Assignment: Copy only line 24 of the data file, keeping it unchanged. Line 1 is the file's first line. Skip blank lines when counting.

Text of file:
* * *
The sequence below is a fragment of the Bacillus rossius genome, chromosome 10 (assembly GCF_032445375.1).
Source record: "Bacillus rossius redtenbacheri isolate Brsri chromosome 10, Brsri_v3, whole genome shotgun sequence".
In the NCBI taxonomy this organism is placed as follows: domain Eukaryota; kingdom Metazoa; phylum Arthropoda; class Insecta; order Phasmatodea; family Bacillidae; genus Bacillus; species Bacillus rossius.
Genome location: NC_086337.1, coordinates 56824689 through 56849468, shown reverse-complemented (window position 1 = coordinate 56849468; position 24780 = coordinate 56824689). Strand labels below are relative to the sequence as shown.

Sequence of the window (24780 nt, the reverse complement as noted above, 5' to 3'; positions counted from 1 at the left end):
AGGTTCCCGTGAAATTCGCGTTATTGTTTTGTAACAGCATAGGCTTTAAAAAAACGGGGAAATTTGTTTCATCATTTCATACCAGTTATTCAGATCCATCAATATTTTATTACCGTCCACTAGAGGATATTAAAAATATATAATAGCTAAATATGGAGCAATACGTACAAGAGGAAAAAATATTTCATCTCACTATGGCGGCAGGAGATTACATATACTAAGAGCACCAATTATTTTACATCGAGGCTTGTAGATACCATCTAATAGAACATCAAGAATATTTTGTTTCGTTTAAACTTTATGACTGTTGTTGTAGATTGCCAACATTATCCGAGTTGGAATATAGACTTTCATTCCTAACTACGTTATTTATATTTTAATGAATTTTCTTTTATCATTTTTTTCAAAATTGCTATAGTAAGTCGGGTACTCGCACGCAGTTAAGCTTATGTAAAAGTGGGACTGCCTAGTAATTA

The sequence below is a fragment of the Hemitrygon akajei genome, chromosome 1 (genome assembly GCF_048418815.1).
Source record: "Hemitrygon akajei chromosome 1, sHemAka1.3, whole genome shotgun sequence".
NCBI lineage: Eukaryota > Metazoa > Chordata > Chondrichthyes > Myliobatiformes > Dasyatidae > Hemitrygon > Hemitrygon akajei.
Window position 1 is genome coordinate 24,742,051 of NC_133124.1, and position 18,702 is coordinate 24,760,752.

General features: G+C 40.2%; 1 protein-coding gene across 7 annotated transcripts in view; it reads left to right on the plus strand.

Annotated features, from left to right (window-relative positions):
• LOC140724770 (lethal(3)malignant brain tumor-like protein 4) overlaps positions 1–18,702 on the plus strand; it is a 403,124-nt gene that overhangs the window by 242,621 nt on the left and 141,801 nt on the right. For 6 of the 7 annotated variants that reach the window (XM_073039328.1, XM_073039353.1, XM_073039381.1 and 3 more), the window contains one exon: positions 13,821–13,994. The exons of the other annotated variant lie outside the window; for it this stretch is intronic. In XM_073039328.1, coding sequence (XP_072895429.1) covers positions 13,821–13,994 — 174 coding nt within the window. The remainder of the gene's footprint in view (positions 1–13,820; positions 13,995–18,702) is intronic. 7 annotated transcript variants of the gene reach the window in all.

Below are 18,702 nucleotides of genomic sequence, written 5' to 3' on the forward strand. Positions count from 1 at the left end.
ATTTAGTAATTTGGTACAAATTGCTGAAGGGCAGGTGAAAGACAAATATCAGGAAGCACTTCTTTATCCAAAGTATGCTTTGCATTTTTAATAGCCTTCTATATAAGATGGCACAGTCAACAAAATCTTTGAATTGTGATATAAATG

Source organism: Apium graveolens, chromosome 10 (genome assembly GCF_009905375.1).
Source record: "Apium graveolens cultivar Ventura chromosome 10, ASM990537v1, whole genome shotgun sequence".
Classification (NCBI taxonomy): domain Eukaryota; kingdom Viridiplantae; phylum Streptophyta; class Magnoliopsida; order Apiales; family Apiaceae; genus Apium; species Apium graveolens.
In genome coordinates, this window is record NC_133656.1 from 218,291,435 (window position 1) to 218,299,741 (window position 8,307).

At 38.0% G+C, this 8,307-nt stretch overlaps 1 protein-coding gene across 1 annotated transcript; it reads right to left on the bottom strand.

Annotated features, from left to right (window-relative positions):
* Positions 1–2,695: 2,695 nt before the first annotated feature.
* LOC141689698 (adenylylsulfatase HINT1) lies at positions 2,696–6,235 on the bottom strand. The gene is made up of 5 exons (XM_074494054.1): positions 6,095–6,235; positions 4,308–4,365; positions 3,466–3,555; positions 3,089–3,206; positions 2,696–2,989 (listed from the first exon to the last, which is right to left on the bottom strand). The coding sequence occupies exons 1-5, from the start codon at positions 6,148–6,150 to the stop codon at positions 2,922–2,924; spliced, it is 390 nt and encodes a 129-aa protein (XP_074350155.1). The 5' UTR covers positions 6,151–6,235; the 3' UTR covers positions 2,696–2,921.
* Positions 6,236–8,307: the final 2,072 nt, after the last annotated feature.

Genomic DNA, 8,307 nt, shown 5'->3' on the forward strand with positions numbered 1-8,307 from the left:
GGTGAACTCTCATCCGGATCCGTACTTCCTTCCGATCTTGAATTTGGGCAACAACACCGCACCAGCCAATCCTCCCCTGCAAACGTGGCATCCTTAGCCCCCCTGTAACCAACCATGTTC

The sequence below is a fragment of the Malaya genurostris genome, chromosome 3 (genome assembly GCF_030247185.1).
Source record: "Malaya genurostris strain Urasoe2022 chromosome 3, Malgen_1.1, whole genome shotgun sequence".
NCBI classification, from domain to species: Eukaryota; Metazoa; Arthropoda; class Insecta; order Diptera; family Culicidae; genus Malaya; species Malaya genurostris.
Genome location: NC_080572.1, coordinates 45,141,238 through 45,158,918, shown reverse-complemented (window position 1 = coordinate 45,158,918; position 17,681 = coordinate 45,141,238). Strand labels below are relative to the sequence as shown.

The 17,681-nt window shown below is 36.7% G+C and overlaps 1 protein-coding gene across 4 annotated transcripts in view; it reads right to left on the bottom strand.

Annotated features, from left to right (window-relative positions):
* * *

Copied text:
* Positions 6,236–8,307: the final 2,072 nt, after the last annotated feature.